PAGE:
House Republicans push for vote on national instant check system expansion
Nearly two dozen House Republicans are pushing Speaker Paul D. Ryan for a quick vote on a bill to get more records into the national instant check system, as lawmakers search for a legislative response to the most recent mass shooting that has a realistic shot at passing Congress.
The Republicans pushing for the vote say Sen. John Cornyn’s “Fix NICS” bill could help the system flag more people who show signs of violent mental behavior, without infringing on Second Amendment rights.
“The NICS system needs to work better we need to make sure that all the data gets in there. We need to compel states to do that. We need to prevent tragedies,” Rep. Ryan Costello, Pennsylvania Republican and a co-sponsor of the bill, said Monday on MSNBC.
Rep. Leonard Lance, New Jersey Republican, spearheaded the recent letter to Mr. Ryan that he and Mr. Costello signed, along with 17 other Republicans requesting “immediate consideration” of the legislation.
The bill “would greatly improve the sharing of mental health and criminal record information between state and local agencies and the federal background check database,” the lawmakers wrote to Mr. Ryan.
The White House says the bill has Mr. Trump’s support, and the president on Monday praised Mr. Cornyn for his work on the issue.
“He’s already started the process. We’ve already started it,” the president said at a meeting with governors from around the country. “We need strong background checks. For a long period of time, people resisted that. But now people, I think, are really into it.”
The measure builds off a post-Virginia Tech law by providing financial incentives to states that develop plans to supply more records to the FBI’s National Instant Criminal Background Check System (NICS).
It would also penalize federal agencies that don’t upload the records by, for example, withholding certain bonus pay for political appointees.
Mr. Cornyn, along with Texas Reps. John Culberson, Henry Cuellar, Michael McCaul and several others, introduced the bipartisan measure last year in response to November’s church shooting in Sutherland Springs.
Authorities said the gunman would have been denied a firearm if the Air Force had reported his court-martial and discharge over domestic violence charges.
The GOP-controlled House passed the legislation last year, winning over conservatives by attaching language that would recognize state-issued concealed weapons permits throughout the country.
But some Republicans, including Mr. Cornyn, have said attaching the expanded concealed-carry measure could complicate the bill’s prospects in the Senate, where the GOP needs to win support from at least nine Democrats to break a possible filibuster.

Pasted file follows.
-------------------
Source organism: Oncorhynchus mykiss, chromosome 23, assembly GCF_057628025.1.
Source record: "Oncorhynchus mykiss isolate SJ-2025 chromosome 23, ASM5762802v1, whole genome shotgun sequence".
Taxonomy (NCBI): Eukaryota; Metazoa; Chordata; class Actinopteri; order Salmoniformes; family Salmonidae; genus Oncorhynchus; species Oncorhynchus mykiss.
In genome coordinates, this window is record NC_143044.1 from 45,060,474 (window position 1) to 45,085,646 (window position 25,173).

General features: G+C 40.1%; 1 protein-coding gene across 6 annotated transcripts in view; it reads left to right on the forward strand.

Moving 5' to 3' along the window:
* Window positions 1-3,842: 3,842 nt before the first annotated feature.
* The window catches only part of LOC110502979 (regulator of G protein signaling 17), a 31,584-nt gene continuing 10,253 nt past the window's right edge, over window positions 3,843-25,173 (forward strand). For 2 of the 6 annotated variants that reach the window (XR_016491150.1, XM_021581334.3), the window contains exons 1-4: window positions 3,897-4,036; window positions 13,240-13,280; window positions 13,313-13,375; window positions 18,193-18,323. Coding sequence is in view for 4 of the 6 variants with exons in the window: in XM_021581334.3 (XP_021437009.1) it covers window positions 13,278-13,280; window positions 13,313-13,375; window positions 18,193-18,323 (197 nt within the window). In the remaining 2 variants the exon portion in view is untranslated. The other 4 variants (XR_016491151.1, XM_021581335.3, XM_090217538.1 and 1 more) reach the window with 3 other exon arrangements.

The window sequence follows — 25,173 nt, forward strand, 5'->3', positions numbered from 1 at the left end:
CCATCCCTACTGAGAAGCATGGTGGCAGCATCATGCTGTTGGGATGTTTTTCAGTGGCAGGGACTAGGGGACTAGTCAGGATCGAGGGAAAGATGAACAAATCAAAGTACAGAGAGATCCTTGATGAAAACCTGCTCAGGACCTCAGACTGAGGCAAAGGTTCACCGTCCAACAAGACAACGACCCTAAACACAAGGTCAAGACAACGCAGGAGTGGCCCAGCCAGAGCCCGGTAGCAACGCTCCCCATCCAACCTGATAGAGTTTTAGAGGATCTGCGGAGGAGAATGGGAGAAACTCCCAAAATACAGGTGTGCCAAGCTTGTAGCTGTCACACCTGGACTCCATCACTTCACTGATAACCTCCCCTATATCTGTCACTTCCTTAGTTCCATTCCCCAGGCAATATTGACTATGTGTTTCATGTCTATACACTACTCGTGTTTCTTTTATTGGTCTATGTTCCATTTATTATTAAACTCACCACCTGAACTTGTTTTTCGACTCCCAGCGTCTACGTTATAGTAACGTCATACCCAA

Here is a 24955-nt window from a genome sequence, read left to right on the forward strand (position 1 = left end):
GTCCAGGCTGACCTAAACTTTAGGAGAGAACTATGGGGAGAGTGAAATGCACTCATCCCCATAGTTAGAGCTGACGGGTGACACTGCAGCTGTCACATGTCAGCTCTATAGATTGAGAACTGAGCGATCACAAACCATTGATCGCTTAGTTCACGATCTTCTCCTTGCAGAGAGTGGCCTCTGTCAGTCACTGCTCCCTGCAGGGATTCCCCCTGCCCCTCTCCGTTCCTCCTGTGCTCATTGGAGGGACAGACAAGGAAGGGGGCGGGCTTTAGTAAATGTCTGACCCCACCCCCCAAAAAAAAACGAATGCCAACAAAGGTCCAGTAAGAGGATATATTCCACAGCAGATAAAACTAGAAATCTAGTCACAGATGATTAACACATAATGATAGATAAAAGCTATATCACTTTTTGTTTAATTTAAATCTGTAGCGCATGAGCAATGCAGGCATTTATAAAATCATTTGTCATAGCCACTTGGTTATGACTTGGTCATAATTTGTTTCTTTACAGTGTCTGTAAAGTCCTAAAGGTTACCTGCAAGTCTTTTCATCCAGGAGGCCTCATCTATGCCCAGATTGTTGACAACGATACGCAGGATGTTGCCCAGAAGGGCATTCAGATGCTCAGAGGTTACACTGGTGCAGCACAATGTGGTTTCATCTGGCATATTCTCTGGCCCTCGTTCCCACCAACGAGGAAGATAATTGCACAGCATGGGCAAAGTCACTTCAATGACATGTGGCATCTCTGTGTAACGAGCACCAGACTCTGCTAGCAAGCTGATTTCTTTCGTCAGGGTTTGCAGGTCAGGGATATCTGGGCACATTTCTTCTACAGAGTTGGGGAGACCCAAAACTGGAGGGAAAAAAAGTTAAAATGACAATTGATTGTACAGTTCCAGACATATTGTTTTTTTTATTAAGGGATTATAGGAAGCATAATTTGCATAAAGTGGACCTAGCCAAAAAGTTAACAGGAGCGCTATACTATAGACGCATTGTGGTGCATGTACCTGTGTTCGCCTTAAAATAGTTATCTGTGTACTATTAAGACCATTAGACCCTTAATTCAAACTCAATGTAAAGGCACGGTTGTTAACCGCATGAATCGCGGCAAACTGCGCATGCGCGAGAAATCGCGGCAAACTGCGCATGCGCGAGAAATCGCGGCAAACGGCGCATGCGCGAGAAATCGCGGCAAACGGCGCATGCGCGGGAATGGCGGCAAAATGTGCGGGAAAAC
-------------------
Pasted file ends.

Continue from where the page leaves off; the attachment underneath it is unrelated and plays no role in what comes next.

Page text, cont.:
Senate Minority Leader Charles E. Schumer on Monday said Mr. Cornyn’s bill is not enough and called for a measure that would expand the checks themselves to cover nearly all gun sales.
“If all Congress does in response to the Parkland shooting is to pass the Fix NICS bill, it would be an abject failure and a dereliction of our duty,” said Mr. Schumer, New York Democrat.
Sen. Pat Toomey, Pennsylvania Republican, has said he’s looking to revive legislation he and Sen. Joe Manchin, West Virginia Democrat, introduced in 2013 after the Sandy Hook school shooting that would expand background checks to cover more private gun sales, which are generally exempt from federal reporting requirements.
Another idea lawmakers are considering is a ban on “bump stocks,” the devices used by the Las Vegas shooter last year that modify semiautomatic weapons to function as fully automatic ones.
Some Republicans have also said they should consider increasing the minimum buying age for rifles from 18 years old to 21, though the National Rifle Association is opposed.
As for the Fix NICS bill, Mr. Ryan said recently the matter is now in the hands of the Senate, calling the concealed carry measure “a good self-defense bill.”
A senior House GOP aide said Monday the House has acted and leaders believe it’s the Senate’s turn to act.
The House-passed bill also included language directing the Bureau of Justice Statistics to issue a report to Congress on bump stocks within six months.
A House Republican source said leadership wants to have this bill include both background checks and concealed carry, which could doom either one if lawmakers try to reconcile the House and Senate versions.